The following is a reflection written by PhD student Josh Dobbs after reading and discussing Armadale, Book Two, Chapter Two (Originally published March of 1865). This reflection is part of the Nineteenth-Century British Research Seminar’s experiment with reading Wilkie Collins’s Armadale “like a Victorian,” or in its original serialized parts. More information about our group’s experiment can be found here.
I reached the end of Book the Second, Chapter II of Armadale, and found myself struggling to stop. Being of the post-Victorian age, fighting the urge to continue reading the next chapter was an odd experience for me. In the back of my brain, I know the process through which these serialized novels were published and released for consumption by the reading public, but that knowledge didn’t prepare me for the abrupt ending of each installment of Armadale. I don’t mean abrupt endings such as those in Stratemeyer’s Nancy Drew or Hardy Boys adventures, in which he intentionally planned for each chapter to end with a cliffhanger to drive the curiosity of young readers and keep them focused on his books, constantly starting a new chapter to see the resolution of the hair-raising moment that the previous chapter ended with. No, Collins isn’t using such cliffhangers to drive his audience’s curiosity, but rather weaving an elaborate mystery for his readers, a mystery that the reader wants to see resolved, hopefully in the best way possible for the protagonists.
What I mean by the abrupt ending is “I want to continue but I cannot!” This puts me in mind of the comic books of my childhood. I wasn’t one of those kids that bought out the store each month, collecting everything that was released and thus ensuring that I’d have plenty to read until the new releases arrived the next month. Instead, I was a faithful fanatic following a few titles alone. Each month, I would pick up those few titles, read them in a couple days, and find myself having to wait the rest of the month to see where the story went next. Each month, I neared the end of a comic book with mixed emotions. I wanted to hurry up through the last few pages and see how this issue resolved itself, but I could also see that I was in the last few pages and would want to savor them, afraid that they were coming too soon and that I would soon have nothing further to read, at least until next month.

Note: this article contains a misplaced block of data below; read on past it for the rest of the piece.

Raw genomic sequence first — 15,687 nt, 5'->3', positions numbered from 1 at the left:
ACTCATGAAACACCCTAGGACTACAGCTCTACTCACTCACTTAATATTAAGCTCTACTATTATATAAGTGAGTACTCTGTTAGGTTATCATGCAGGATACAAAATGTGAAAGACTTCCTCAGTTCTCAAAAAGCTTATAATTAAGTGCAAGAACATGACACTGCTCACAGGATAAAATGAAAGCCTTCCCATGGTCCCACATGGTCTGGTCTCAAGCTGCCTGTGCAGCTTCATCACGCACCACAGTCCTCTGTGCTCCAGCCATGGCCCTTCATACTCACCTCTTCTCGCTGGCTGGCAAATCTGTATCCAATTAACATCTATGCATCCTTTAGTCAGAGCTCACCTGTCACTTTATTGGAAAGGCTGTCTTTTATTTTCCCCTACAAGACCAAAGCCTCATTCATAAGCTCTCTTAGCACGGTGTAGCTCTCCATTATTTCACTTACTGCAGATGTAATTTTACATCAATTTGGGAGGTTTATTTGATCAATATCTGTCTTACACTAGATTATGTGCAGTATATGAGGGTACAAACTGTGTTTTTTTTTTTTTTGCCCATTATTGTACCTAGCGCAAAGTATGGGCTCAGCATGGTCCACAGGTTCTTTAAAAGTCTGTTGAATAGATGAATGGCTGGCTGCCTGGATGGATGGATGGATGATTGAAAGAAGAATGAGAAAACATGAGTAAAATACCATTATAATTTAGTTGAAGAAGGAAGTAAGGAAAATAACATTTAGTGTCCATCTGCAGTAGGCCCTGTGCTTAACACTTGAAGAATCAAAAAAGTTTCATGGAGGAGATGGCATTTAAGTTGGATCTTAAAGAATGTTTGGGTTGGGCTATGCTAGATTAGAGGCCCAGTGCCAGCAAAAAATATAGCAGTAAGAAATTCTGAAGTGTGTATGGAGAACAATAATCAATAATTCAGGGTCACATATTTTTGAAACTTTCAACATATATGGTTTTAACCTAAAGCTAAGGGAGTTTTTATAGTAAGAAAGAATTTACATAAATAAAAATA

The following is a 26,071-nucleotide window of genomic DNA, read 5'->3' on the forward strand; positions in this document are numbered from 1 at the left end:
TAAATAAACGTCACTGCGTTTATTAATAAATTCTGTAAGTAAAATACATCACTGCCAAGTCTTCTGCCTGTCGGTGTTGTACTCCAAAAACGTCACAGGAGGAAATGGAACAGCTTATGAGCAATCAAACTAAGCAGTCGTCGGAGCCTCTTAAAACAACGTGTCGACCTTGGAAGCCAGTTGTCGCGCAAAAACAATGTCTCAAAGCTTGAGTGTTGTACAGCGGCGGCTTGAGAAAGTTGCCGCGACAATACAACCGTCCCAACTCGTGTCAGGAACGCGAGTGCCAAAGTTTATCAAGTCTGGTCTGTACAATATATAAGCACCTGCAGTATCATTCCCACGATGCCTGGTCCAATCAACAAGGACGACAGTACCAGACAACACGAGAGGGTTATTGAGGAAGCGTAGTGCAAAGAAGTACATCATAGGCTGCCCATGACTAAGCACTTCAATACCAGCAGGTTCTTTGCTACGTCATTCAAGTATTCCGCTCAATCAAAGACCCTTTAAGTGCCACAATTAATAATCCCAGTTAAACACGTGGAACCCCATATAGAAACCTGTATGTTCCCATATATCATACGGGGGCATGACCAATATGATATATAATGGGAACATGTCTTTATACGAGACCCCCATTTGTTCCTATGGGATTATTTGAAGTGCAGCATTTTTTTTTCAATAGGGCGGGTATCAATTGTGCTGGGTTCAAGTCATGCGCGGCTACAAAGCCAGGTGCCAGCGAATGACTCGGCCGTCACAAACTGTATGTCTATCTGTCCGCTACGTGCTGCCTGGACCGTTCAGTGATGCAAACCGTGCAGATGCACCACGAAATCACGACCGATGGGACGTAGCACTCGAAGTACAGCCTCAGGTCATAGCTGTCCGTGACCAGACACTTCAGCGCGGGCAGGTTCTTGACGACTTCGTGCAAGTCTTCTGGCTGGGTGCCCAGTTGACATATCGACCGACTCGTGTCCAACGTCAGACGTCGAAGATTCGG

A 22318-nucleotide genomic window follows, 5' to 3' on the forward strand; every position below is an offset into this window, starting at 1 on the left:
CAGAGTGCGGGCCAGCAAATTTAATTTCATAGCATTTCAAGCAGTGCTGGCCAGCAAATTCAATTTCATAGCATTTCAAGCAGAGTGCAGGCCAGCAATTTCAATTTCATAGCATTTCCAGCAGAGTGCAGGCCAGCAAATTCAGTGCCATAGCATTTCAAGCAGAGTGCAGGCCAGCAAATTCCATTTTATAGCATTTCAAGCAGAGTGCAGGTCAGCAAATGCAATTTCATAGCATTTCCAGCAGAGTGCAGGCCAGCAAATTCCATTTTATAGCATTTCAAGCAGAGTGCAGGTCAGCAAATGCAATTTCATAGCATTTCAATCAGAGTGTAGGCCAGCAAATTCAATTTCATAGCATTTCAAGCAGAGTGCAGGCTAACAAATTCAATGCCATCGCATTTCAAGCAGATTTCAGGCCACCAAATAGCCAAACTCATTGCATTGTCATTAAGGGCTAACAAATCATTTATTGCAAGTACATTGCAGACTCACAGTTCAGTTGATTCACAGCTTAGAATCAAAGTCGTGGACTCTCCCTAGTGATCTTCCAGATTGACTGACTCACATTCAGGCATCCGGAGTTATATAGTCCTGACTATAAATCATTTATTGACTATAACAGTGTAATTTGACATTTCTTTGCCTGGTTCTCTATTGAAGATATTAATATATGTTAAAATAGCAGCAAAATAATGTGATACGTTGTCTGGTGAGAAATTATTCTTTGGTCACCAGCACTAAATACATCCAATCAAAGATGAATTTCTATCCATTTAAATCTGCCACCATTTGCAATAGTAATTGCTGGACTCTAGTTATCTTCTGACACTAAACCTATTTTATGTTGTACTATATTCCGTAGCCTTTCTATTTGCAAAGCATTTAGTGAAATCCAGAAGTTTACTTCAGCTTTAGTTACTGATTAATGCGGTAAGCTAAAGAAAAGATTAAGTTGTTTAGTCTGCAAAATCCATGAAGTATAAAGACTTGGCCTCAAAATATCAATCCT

I found myself similarly approaching my book mark in Armadale, in a rush to see what would happen next in the story, but dreading reaching that bookmark and not being able to proceed further (at least if I wanted to abide by the rules of this experiment). The letters in Book 2, chapter 1 were enlightening, especially in establishing the plot between Lydia and Mrs. Oldershaw. The veiled lady is now poised to enter the lives of Allan and Ozias, her red scarf warning of impending troubles, though what those might be are still a mystery. And, in chapter 2, Allan is falling for young Miss Milroy, seemingly throwing a wrench into the Lydia’s scheme. How she will deal with this wrench once she reaches Thorpe-Ambrose, for indeed, with the advertisement in the paper landing squarely on Oldershaw’s doorstep in the chapter’s final line, she must arrive soon at Thorpe-Ambrose, is still a mystery as well. I savored those juicy revelations that this installment gave me, but I lamented not being able to progress further, as I am so very used to doing as an English major in a post-Victorian world. Not being able to continue reading a novel because I simply cannot, and not just because it is inconvenient in the moment, is a new experience for me. I want to continue, to determine if Allan’s dream is prophetic or not, to determine if Ozias can overcome the cycle established by his father, and to see what is to ultimately be the fate of the Armadale name and family.
Were I a Victorian, I would definitely run out and buy the next installment of Armadale as soon as it was released. I am not…maybe I’ll peek at what happens next. But, I shouldn’t, right? I hate reading like a Victorian, since it stinks to have to delay my gratification until the next installment. I love reading like a Victorian, since I get to leave myself in the blissful agony of suspense until the next installment.